Wolf Creek patrol director death underscores avalanche danger

The head of Wolf Creek ski area’s ski patrol, a former U.S. Marine and Gulf War veteran, died in an in-bounds avalanche Monday while doing routine snow safety work at the southern Colorado ski resort.

The death of Scott Kay, 41, a husband and father of two young boys, underscored the “considerable” avalanche danger in Colorado’s mountains, according to the state’s Colorado Avalanche Information Center (CAIC), which provides up-to-the-minute snow and weather conditions, as well as avalanche safety education programs. Colorado typically leads the nation in avalanche deaths each season.

Kay was a 16-year veteran of Wolf Creek, which gets the most annual snowfall in Colorado at about 465 inches a year. His death is the first avalanche death in the state this season, and eighth such fatality of Colorado ski patroller since 1950, according to the CAIC.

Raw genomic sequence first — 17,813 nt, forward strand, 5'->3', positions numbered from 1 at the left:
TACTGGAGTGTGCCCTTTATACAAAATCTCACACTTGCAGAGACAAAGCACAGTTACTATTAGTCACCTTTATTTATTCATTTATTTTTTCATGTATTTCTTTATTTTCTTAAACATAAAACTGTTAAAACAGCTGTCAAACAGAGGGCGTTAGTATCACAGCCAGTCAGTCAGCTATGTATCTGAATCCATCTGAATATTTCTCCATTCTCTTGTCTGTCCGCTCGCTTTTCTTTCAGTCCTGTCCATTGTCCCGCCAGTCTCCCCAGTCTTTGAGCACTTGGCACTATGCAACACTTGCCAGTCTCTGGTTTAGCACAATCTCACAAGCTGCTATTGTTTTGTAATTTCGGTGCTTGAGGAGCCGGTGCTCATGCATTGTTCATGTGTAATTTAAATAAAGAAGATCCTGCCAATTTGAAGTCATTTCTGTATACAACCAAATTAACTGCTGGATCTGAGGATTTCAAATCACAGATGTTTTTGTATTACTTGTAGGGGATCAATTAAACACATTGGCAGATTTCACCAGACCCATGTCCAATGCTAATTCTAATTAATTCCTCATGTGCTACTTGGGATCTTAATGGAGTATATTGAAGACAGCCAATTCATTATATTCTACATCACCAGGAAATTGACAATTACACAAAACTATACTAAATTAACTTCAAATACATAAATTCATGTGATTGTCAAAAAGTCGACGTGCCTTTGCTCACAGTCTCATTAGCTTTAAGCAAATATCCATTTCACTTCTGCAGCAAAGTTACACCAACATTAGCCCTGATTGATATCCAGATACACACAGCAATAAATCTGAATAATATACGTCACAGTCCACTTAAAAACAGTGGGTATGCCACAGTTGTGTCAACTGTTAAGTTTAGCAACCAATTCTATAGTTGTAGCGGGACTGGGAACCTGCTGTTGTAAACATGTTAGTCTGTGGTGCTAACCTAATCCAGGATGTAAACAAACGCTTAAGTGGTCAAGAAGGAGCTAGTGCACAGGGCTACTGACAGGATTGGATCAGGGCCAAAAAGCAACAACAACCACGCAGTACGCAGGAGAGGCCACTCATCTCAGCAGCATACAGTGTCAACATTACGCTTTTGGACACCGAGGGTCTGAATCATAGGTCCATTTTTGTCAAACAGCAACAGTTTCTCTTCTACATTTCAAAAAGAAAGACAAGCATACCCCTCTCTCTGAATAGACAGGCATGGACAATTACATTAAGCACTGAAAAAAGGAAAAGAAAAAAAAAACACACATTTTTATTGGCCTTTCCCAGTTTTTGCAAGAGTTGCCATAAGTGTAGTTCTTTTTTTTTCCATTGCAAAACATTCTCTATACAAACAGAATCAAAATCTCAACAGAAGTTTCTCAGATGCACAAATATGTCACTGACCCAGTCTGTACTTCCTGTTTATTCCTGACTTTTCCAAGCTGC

His death is being mourned not only at Wolf Creek, which closed to the public Monday and has since reopened, but throughout the state’s tight-knit ski industry.

An unusually robust early season of snowfall, especially in the northern and central mountains, has avalanche experts cautioning anyone considering back-country travel to go with partners and bring all the necessary avalanche safety gear, including beacon, shovels and probes. Also, check the CAIC website for the very latest conditions.

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About the Author

David O. Williams

is an award-winning reporter who has covered energy, environmental and political issues for years. His work has appeared in the New York Times, Chicago Tribune and Denver Post. He's founder of Real Vail
and Real Aspen.

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